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Anti-Indian Sociopath Skip Richards at the Country Club: Is Media Complicity and Public Amnesia Enough?

by on May 16, 2013
 

In the world of right-wing hate mongering by anti-Indian sociopaths like former Washington State Senate candidate  Skip Richards, reliance on media complicity and public amnesia to bury former crimes is today undermined by online documentation. Where criminal conduct and sociopathic behavior were once conveniently covered up by corporate venues, networked memories housed on blogs,  news sites and in public records are now available over the Internet. While people like Richards built their earlier covert careers on malicious harassment, through mystifying mental makeovers, they now seek overt careers in country club speaking tours.

When it comes to exposing the violent Christian Patriot right-wing, networked memories about hoodlums like Skip Richards are a good thing. As former undercover FBI agent Mike German — whose specialty when he operated in Whatcom county, Washington in 1996 was white supremacist militias — noted in his 2005 interview on Democracy Now, we cannot rely on the government to do this, and thus, public safety can only be secured by what RAND researcher emeritus David Ronfeldt called “monitory democracy.”

When merchants of fear from the Wise Use and anti-Indian movements mobilize resentment against environmentalists and Indian tribes today, the networked memory on the Internet is a powerful community safeguard against the recurrent use of vigilantes as a political pressure group. Where once the entrepreneurial wing of the anti-democratic Wise Use movement could come in under the radar of good government groups like League of Women Voters, they now have to moderate their public personas and attempt to conceal their private agendas from open source researchers.

For hate campaign opportunists like Skip Richards — Wise Use agent provocateur and Christian Patriot militia collaborator in the 1990s — this media makeover is a challenge he and his Tea Party cohorts might not be able to overcome. While the residue of anti-environmentalist, anti-Indian, anti-government hostilities of the 1990s still holds out some promise of financial reward for opportunists like Richards, the long public memory of what militias inflicted on the people of Oklahoma City in 1995 remains an obstacle to respectability for vengeful organizers like him and his anti-Indian friends in the Citizens Equal Rights Alliance.

For Skip Richards, it is a no-win situation. He could, of course, retire, and leave his sordid sociopathic past to historians to ponder, but, alas, that is apparently not to be. Indeed, with his recent appearance as a speaker at the April 6 Anti-Indian Conference sponsored by CERA and the Tea Party, Richards seems determined to go down in flames, much as he did in his disastrous 1996 Washington State Senate campaign.

While Skip Richards and other merchants of fear are hovering around the treaty rights/water rights/Gateway Pacific Terminal conflicts, probing for an opportunity to recreate the climate of fear — that twenty years ago allowed them to capture county governments in Washington state through a reign of terror targeting public officials and Growth Management activists — the PACs and non-profits the property rights network established back then for political power became tarnished by the anti-Indian, militia organizing they spawned. As a result of our having dealt the property rights/militia milieu a devastating blow through our exposes and the subsequent intervention of federal law enforcement agencies, Wise Use entrepreneurs have fallen on tough times.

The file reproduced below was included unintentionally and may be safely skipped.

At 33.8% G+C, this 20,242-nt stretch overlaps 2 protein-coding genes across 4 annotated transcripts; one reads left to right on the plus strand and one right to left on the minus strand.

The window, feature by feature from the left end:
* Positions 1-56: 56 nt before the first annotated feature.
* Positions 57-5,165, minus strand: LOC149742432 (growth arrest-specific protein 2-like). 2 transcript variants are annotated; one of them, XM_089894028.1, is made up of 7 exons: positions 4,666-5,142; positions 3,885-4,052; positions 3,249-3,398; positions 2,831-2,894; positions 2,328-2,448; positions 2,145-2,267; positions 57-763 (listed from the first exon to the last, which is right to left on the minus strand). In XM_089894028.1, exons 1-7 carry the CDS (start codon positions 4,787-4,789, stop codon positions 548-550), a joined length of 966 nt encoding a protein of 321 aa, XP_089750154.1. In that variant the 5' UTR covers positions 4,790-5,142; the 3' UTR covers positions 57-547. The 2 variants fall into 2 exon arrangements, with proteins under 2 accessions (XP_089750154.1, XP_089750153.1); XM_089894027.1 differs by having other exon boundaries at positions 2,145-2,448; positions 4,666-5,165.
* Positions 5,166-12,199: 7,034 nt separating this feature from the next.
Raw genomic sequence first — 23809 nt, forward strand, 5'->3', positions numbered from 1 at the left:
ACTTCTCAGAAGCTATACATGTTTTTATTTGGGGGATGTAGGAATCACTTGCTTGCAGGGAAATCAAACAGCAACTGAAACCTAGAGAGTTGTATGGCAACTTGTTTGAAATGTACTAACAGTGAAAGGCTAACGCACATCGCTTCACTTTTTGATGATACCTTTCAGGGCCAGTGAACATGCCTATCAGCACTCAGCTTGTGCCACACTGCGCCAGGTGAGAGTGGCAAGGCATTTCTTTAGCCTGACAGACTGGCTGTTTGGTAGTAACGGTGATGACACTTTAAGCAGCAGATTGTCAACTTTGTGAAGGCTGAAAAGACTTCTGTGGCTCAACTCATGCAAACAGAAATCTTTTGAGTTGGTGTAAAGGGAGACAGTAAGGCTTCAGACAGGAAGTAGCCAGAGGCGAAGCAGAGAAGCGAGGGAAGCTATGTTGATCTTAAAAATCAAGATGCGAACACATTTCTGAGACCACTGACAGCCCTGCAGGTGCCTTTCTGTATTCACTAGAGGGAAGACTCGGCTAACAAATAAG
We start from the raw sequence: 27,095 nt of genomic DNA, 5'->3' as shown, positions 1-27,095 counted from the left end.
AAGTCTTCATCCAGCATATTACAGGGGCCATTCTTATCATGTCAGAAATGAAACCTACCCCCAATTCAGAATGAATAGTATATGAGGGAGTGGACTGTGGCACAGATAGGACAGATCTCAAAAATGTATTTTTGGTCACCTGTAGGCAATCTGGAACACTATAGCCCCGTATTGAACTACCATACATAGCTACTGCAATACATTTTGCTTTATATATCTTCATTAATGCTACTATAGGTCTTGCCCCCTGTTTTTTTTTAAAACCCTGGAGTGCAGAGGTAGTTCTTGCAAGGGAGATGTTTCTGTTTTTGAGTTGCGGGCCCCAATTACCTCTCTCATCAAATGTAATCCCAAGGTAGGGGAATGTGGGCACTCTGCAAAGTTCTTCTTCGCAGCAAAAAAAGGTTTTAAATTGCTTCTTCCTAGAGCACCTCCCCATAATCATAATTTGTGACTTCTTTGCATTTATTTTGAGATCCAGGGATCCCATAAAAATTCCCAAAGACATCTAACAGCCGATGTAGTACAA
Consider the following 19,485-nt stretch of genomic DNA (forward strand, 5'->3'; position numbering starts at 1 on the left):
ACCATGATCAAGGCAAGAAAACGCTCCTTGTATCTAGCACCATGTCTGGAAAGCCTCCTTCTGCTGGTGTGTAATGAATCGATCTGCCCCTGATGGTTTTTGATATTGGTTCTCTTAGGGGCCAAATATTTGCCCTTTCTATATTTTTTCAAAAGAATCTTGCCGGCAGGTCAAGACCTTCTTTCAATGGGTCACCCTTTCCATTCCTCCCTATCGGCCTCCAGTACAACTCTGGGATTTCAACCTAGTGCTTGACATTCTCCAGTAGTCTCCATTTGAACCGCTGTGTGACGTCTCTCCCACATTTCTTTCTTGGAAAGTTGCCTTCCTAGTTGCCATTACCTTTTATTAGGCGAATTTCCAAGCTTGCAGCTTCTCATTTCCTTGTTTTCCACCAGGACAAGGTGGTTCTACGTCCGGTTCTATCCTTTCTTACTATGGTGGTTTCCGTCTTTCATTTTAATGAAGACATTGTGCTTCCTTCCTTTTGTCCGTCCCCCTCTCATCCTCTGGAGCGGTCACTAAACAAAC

While this return to normalcy where people again feel safe to speak their mind and participate in politics without fear is good, the lapse of organizations that were monitoring the public process (League of Women Voters excepted) means that the hatemongers will be able to do serious damage to the peace and harmony the complacent now enjoy–if and when they are able to catalyze fear and anger over water, jobs, environmental laws and treaty rights. This is why I am encouraging LWV and others to more actively engage in public education, not only about treaty rights and environmental law, but also about the abuse of public process that has a local history.

Since writing my article White Power on the Salish Sea, it has come to my attention that Skip Richards will be speaking at a luncheon for the Republican Women of Whatcom County on May 28, from 11:30-1:00, at the Bellingham Golf and Country Club. As a former (and perhaps current) Building Industry Association agent provocateur, he is likely positioning himself to lead the 2013 hate campaign against tribal sovereignty and Growth Management water resource planning by appealing to the Tea Party wing of the GOP.

As the leading guardian of the democratic process in Whatcom county, I felt League of Women Voters should be alerted to the activities of anti-Indian hate campaign organizers like Richards in order to form a barrier against hate. Now that the anti-Indian hate campaign is public knowledge, League’s pro-democracy mandate makes it the logical choice for monitoring and confronting its agents like Skip Richards–wherever and whenever they turn up.

   
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